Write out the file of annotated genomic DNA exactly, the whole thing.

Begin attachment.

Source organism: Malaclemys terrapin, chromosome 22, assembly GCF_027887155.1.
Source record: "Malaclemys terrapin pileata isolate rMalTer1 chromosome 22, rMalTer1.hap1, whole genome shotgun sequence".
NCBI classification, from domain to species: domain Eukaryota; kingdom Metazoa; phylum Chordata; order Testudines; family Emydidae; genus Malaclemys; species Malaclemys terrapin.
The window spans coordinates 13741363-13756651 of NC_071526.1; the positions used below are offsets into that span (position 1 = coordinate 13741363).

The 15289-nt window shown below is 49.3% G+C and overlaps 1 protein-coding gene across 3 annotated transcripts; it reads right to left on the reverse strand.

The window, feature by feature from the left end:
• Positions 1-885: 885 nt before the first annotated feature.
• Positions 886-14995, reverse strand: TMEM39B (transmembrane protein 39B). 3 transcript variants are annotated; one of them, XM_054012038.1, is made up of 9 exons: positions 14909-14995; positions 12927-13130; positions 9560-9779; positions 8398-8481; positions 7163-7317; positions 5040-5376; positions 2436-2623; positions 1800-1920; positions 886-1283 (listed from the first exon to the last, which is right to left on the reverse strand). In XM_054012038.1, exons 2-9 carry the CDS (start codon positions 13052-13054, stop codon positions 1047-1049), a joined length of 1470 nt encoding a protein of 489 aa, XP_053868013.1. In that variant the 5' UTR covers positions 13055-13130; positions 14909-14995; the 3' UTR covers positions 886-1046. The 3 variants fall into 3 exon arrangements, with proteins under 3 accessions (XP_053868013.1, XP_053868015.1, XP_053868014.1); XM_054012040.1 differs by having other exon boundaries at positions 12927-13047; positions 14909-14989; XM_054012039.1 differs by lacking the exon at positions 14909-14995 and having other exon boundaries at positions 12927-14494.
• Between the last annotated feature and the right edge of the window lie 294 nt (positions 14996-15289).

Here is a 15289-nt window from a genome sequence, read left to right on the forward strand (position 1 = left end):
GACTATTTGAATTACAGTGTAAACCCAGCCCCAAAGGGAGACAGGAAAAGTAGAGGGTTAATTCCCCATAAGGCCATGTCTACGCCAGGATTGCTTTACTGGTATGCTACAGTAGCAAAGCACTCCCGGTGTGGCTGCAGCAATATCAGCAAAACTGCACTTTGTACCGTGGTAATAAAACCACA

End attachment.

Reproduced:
Source organism: Malaclemys terrapin, chromosome 22, assembly GCF_027887155.1.
Source record: "Malaclemys terrapin pileata isolate rMalTer1 chromosome 22, rMalTer1.hap1, whole genome shotgun sequence".
NCBI classification, from domain to species: domain Eukaryota; kingdom Metazoa; phylum Chordata; order Testudines; family Emydidae; genus Malaclemys; species Malaclemys terrapin.
The window spans coordinates 13741363-13756651 of NC_071526.1; the positions used below are offsets into that span (position 1 = coordinate 13741363).

The 15289-nt window shown below is 49.3% G+C and overlaps 1 protein-coding gene across 3 annotated transcripts; it reads right to left on the reverse strand.

The window, feature by feature from the left end:
• Positions 1-885: 885 nt before the first annotated feature.
• Positions 886-14995, reverse strand: TMEM39B (transmembrane protein 39B). 3 transcript variants are annotated; one of them, XM_054012038.1, is made up of 9 exons: positions 14909-14995; positions 12927-13130; positions 9560-9779; positions 8398-8481; positions 7163-7317; positions 5040-5376; positions 2436-2623; positions 1800-1920; positions 886-1283 (listed from the first exon to the last, which is right to left on the reverse strand). In XM_054012038.1, exons 2-9 carry the CDS (start codon positions 13052-13054, stop codon positions 1047-1049), a joined length of 1470 nt encoding a protein of 489 aa, XP_053868013.1. In that variant the 5' UTR covers positions 13055-13130; positions 14909-14995; the 3' UTR covers positions 886-1046. The 3 variants fall into 3 exon arrangements, with proteins under 3 accessions (XP_053868013.1, XP_053868015.1, XP_053868014.1); XM_054012040.1 differs by having other exon boundaries at positions 12927-13047; positions 14909-14989; XM_054012039.1 differs by lacking the exon at positions 14909-14995 and having other exon boundaries at positions 12927-14494.
• Between the last annotated feature and the right edge of the window lie 294 nt (positions 14996-15289).

Here is a 15289-nt window from a genome sequence, read left to right on the forward strand (position 1 = left end):
GACTATTTGAATTACAGTGTAAACCCAGCCCCAAAGGGAGACAGGAAAAGTAGAGGGTTAATTCCCCATAAGGCCATGTCTACGCCAGGATTGCTTTACTGGTATGCTACAGTAGCAAAGCACTCCCGGTGTGGCTGCAGCAATATCAGCAAAACTGCACTTTGTACCGTGGTAATAAAACCACA